An appeal to families, an appeal to values and an appeal to the oilpatch — leadership hopefuls in the Conservative party’s heartland went straight for its heart Tuesday as they squared off yet again in a bilingual debate.

Thirteen of the 14 candidates crowded onto a stage in Edmonton to put their campaign policies on display for two hours and occasionally spar over popular themes like carbon pricing, the perils of a Justin Trudeau government, immigration policy and the meaning of Conservative values.

The 14th candidate, maverick businessman Kevin O’Leary, opted out of the debate, claiming the all−candidates format is little more than "a series of 10−second sound bites." Instead, he held his own gathering with party members at a downtown hotel across the street.

In a 90−minute question−and−answer session, O’Leary reiterated his goal to run the federal government on a rational, business−oriented framework, one aimed at creating jobs and opportunities for the 18−35−year−old cohort he believes is so key to forming a majority government.

He also renewed his attack on Alberta Premier Rachel Notley, saying her team has made the low−oil slump much worse by introducing new levies such as the carbon tax and by failing to provide incentives for oilpatch development.

“If she worked for me in any of my companies, I would have fired her a long time ago,” O’Leary said to applause. “She is a toxic cocktail of mediocrity and incompetence blended into one drink.”

While there were a few jabs at O’Leary, it was Michael Chong and his support for a "revenue−neutral" carbon tax — a controversial position in Conservative circles, as well as in Alberta — who was among the biggest targets at the debate.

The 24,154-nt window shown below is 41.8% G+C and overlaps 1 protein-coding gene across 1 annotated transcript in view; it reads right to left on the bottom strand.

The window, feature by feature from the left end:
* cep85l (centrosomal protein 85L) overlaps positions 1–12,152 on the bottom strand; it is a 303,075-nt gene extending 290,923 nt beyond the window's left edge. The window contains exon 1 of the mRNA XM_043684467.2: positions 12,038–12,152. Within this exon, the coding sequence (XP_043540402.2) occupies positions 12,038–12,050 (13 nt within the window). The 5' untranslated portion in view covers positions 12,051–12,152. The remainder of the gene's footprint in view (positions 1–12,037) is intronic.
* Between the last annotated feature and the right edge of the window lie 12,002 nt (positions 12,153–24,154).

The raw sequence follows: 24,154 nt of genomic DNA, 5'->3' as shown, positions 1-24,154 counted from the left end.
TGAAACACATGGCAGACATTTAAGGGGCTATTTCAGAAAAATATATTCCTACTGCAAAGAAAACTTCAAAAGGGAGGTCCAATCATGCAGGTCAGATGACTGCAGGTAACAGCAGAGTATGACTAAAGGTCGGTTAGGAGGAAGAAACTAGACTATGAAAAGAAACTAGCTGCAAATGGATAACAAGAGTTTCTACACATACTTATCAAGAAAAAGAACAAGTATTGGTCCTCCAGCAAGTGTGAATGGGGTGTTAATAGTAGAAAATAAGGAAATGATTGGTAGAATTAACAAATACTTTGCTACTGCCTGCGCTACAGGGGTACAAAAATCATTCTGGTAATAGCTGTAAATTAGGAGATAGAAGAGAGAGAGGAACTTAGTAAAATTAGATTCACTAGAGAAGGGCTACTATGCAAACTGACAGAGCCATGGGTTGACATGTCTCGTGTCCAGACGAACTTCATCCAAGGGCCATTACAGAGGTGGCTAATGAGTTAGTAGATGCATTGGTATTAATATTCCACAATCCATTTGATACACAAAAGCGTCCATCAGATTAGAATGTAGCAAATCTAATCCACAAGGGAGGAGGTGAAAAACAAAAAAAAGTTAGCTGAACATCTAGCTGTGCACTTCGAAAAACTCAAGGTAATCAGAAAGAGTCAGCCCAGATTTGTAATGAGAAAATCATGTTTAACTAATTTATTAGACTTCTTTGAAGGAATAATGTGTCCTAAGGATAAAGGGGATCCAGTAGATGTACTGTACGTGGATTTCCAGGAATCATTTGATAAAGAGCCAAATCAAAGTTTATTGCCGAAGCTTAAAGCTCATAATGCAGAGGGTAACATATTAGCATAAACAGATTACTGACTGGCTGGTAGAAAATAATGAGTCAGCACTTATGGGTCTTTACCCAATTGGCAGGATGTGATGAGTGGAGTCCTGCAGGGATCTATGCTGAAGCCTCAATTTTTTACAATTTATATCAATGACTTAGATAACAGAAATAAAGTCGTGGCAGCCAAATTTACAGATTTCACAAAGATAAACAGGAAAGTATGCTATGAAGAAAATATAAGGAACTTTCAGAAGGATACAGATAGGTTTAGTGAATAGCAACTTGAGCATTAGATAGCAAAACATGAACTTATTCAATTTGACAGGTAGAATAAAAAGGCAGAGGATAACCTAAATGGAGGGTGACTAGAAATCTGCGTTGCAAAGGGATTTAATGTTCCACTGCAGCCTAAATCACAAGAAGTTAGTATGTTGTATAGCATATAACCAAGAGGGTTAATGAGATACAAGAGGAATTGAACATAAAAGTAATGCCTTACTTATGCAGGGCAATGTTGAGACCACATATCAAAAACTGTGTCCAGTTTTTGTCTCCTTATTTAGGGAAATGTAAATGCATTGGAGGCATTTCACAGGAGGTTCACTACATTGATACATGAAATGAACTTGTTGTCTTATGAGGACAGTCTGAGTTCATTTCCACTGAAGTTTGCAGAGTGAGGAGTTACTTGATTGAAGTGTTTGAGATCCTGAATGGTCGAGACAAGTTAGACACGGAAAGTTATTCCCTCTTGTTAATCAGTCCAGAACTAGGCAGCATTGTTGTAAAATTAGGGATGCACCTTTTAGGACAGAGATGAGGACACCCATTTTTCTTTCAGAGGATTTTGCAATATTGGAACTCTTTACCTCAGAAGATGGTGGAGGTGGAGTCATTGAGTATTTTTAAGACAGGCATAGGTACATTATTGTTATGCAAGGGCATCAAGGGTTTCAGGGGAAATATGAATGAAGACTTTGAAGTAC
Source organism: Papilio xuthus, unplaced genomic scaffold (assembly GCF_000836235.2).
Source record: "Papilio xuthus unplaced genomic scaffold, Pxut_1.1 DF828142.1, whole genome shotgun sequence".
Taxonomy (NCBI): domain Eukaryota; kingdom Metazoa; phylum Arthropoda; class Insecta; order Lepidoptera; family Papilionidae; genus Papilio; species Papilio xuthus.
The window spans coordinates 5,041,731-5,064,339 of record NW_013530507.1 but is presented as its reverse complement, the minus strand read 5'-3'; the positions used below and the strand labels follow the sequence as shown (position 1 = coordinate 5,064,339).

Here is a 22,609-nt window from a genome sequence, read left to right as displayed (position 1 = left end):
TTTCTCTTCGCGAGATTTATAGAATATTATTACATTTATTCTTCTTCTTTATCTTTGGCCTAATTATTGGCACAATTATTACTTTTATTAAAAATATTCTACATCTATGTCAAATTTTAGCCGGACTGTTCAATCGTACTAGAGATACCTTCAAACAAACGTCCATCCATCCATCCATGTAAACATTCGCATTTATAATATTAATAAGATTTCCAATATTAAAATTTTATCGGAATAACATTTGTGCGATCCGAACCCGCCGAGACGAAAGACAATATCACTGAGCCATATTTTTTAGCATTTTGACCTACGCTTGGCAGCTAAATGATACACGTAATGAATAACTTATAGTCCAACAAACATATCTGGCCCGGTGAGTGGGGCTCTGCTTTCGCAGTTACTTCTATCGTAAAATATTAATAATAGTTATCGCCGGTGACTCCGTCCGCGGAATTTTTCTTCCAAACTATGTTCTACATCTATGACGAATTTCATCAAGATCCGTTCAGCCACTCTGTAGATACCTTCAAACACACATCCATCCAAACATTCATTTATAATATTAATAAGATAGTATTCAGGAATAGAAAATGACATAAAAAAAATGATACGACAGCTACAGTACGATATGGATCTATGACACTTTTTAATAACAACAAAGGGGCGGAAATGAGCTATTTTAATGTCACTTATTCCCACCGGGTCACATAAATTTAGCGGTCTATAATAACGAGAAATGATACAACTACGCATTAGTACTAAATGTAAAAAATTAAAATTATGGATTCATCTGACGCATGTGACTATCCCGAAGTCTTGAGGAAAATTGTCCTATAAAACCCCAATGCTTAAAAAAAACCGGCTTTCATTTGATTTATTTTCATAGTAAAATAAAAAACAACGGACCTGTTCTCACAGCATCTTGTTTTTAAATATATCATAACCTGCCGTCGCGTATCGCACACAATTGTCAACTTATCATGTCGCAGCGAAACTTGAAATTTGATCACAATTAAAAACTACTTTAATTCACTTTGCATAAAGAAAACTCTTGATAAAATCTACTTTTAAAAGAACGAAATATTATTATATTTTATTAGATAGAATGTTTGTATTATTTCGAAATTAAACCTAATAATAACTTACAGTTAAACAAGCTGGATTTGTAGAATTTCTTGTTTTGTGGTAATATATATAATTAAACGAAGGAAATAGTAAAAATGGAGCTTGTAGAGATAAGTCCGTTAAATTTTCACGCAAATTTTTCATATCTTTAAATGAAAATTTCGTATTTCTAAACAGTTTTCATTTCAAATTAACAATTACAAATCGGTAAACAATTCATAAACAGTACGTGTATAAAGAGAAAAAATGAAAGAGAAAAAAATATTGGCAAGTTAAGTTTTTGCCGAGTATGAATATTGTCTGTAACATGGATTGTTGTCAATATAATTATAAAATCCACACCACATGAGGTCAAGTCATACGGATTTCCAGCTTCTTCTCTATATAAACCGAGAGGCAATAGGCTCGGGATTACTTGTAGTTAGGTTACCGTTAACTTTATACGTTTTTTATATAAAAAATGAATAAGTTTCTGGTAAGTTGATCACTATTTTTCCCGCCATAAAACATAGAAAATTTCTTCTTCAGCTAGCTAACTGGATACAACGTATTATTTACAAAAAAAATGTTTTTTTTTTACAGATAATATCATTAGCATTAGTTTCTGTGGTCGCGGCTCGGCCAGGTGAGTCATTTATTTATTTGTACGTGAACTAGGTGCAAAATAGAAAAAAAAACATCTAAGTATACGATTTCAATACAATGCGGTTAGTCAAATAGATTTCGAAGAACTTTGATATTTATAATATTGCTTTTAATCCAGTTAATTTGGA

"It is the cheapest way to reduce emissions, it is the most Conservative approach," said Chong, who was roundly booed by the Alberta audience every time he brought up the idea. "I am committed to this policy because it is a conservative policy that will do right for our children and our grandchildren, and do right for Canada."

Chong likened the battle to former prime minister Brian Mulroney’s bid to secure a Canada−U.S. free trade deal in the 1980s.

Mulroney did a 180−degree turn on the issue "because he knew that fighting for free trade was the right thing for his children, and his grandchildren," Chong said.

Saskatchewan MP and former Commons Speaker Andrew Scheer dismissed the notion out of hand.

"I’ve never seen a revenue−neutral carbon tax," he grinned. "If Santa Claus, the tooth fairy and a revenue−neutral carbon tax all see a dollar on the sidewalk, which one picks it up?"

Scheer was one of several candidates who repeatedly spoke in French during the debate, as he’s also one of the few fluently bilingual contenders.

O’Leary is not, a fact that prompted an aside from Quebec MP Steven Blaney as he sought to defend the fortunes of the oilpatch.